After their first year of study, the two Cal Poly professors wrote the NPIRC Phase 1 report, for the NPC, suggesting that aggressive water was the primary cause of “spot etching” in their plaster test pools… which of course, is what the NPC wanted.
Six months later, however, the same professors (along with a petrographer) wrote a separate report (regarding the same Phase 1 study), and presented it to the International Cement Microscopy Association (ICMA), but did not make that same claim.
Instead, they stated that the specific cause(s) of “spotting” could not be determined due to poor water maintenance and record keeping! They also did not refer to the spotting problem as spot “etching,” but instead, referred to it as spot “alteration” and described the spots as being “soft.”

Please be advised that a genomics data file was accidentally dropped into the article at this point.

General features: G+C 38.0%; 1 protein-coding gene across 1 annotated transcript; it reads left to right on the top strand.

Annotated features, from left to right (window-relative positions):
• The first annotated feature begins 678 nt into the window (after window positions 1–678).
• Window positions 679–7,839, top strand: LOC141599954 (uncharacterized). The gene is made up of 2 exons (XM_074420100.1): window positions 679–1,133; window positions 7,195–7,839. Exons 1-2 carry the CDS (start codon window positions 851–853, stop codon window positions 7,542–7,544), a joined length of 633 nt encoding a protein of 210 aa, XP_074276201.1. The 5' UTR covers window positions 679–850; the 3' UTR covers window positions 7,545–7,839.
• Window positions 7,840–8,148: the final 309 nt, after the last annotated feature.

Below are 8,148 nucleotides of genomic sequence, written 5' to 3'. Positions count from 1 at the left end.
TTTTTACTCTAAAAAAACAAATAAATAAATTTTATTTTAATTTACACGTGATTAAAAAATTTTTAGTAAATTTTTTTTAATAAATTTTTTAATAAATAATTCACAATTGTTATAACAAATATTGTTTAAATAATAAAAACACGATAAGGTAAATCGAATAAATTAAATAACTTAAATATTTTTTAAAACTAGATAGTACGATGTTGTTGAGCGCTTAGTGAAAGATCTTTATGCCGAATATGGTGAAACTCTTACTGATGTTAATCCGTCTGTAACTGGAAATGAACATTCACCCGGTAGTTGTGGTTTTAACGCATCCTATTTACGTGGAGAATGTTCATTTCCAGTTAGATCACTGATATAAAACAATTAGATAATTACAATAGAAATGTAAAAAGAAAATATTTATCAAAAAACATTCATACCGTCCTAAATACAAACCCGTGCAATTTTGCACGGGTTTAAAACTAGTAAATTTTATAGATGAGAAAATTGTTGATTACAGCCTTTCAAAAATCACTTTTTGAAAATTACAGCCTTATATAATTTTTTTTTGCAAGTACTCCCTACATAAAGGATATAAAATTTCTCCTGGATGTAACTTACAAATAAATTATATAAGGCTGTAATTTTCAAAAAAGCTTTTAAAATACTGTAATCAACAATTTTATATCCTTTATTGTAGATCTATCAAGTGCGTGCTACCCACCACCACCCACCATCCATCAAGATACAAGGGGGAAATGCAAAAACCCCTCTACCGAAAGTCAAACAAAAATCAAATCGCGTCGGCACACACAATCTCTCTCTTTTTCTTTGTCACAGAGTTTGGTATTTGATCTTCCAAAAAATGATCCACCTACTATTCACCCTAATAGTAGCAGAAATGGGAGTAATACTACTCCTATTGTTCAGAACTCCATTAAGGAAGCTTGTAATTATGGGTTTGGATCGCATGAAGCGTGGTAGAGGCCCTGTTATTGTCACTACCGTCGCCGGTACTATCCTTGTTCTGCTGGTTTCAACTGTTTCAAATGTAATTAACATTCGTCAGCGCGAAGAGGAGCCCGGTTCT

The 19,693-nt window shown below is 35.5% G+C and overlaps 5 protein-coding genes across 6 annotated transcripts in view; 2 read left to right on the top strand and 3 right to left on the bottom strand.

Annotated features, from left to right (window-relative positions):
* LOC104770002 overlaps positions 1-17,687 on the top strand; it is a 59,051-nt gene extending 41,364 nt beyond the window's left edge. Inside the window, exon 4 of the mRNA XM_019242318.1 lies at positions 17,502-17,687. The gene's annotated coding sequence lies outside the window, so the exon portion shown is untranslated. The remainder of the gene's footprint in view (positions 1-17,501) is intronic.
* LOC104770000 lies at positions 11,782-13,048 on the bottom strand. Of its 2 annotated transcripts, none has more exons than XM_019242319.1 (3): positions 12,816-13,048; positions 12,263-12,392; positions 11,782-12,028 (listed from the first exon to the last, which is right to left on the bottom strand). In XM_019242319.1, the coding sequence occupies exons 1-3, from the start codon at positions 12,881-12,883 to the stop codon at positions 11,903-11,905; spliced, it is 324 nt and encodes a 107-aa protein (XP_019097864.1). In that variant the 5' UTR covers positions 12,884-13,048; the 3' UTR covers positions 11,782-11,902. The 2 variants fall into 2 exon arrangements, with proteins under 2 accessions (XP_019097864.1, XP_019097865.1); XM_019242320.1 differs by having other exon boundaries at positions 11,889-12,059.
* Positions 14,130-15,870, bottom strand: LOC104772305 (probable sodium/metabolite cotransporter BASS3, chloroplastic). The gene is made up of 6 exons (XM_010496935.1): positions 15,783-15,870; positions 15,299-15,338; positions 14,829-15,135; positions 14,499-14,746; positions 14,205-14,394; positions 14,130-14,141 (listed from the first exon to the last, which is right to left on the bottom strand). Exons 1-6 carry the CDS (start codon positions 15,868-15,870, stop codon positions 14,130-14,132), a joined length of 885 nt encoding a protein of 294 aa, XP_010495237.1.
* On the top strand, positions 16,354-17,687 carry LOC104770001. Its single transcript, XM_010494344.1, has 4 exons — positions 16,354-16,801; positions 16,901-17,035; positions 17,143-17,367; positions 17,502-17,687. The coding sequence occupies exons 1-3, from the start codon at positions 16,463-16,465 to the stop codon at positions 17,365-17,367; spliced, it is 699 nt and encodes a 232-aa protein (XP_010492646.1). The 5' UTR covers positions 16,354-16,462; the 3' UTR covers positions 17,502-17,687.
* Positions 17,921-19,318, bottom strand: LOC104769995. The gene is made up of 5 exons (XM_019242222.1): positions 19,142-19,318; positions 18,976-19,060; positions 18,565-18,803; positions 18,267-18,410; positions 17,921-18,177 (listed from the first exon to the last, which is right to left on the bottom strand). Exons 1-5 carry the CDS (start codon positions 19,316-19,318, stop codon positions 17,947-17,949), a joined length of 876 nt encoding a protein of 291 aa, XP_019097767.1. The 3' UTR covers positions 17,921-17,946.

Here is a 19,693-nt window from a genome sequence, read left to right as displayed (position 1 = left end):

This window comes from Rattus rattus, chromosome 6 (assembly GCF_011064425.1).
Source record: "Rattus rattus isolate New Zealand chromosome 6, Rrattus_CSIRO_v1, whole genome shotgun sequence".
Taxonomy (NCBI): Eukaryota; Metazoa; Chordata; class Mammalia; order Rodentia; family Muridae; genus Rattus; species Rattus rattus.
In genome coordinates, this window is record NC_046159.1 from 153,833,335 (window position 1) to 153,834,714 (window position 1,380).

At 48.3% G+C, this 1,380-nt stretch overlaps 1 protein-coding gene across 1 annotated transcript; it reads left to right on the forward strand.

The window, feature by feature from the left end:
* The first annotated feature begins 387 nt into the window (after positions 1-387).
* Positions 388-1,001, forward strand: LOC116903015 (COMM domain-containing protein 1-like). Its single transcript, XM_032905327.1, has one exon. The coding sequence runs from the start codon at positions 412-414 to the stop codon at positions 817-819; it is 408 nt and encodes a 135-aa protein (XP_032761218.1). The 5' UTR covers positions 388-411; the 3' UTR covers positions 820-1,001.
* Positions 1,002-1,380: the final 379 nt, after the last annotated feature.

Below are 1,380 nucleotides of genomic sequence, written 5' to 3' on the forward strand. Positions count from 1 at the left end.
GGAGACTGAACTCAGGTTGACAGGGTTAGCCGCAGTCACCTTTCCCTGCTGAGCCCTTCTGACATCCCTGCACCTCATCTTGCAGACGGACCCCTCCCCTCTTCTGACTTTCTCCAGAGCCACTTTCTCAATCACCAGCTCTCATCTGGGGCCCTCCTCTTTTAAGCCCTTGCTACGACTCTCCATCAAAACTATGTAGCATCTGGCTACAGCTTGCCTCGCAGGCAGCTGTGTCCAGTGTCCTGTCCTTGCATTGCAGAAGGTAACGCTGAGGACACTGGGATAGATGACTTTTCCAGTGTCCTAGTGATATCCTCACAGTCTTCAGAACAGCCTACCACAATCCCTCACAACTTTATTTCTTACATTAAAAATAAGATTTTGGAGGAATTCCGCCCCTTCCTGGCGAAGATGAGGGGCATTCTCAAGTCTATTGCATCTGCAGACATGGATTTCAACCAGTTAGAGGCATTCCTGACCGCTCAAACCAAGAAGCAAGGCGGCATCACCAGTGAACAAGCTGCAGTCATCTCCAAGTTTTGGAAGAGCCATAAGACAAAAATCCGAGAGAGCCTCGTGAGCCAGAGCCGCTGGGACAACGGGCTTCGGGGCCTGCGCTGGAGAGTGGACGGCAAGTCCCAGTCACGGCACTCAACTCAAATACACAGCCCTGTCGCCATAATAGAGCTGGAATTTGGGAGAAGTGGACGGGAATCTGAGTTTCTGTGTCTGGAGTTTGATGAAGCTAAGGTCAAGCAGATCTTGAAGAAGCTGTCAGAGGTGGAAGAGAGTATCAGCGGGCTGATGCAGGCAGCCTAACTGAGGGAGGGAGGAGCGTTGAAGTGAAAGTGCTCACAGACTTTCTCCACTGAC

Additionally, the professors acknowledged (as does the cement/concrete industry) that improper and excessive finishing techniques, high calcium chloride content, and uneven moisture content can lead to excessive shrinkage, cracking, discoloration, permeability, and to a wide range of progressive deterioration mechanisms. That is quite a change in opinion from the NPC report to the ICMA report. Why?
Since NPC leaders are unable to refute the evidence that the study is flawed, and needing a way to avoid further discussion, they often claim that everything was unanimously approved by the NPIRC committee. But even that claim is not true.
There were members of the committee that disagreed with the first protocol and conclusions. Lee Wikstrom, Ph.D., saw problems with the study and voiced them at their meetings. The NPC stopped notifying him of future meetings and was dropped from the committee. (They have also removed industry people from other committees before). Apparently, that is one way to control the outcome of research conclusions and suggest unanimity.
In our next post, we will illustrate how the NPC and Cal Poly professors must not have understood the difference between an etched plaster surface (caused by aggressive water), and a deteriorated surface caused by improper material and plastering practices.